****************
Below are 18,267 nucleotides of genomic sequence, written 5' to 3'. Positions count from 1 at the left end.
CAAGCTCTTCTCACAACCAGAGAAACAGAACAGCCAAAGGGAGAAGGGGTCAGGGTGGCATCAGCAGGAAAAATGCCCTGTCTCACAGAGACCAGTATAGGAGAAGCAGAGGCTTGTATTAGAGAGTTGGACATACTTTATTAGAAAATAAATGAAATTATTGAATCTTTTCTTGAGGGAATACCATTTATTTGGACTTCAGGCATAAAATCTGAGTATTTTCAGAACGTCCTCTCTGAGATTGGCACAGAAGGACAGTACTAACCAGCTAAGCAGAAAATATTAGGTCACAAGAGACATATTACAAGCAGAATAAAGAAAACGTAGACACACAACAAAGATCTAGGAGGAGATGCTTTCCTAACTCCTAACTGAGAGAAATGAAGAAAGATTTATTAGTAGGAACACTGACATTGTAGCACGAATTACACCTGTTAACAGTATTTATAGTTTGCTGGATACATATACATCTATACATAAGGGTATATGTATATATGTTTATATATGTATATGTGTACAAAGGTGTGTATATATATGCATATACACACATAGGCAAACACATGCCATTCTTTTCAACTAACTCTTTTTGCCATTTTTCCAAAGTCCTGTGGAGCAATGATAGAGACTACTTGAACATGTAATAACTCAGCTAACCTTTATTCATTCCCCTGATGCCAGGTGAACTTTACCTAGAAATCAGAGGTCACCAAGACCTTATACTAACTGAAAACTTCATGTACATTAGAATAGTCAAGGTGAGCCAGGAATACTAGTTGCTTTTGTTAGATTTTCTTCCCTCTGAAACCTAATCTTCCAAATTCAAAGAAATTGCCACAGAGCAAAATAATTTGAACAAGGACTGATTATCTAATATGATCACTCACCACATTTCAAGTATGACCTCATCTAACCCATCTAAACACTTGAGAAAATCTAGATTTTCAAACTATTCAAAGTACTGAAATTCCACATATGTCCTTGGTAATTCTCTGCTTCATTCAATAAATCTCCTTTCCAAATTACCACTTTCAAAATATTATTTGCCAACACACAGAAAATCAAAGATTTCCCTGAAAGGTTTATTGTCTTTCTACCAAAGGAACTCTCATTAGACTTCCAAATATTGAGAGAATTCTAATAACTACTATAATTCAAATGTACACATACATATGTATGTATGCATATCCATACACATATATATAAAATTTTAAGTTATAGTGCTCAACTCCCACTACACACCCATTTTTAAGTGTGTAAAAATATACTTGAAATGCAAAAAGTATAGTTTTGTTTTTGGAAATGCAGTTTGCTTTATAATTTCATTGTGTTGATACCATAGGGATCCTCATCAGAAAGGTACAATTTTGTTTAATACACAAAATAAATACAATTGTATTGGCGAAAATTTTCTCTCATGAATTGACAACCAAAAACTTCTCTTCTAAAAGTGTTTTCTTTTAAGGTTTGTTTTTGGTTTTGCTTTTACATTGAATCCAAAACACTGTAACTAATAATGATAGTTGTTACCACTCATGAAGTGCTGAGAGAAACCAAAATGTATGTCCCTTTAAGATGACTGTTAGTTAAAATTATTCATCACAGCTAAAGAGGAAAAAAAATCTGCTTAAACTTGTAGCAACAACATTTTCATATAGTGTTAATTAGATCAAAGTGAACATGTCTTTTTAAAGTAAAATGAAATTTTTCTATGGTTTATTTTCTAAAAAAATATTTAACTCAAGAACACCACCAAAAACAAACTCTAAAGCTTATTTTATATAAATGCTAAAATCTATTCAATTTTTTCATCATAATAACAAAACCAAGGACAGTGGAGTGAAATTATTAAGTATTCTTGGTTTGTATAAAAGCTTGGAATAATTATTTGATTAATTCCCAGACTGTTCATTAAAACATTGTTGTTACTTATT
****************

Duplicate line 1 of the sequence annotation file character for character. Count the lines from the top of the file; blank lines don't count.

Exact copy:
Below are 18,267 nucleotides of genomic sequence, written 5' to 3'. Positions count from 1 at the left end.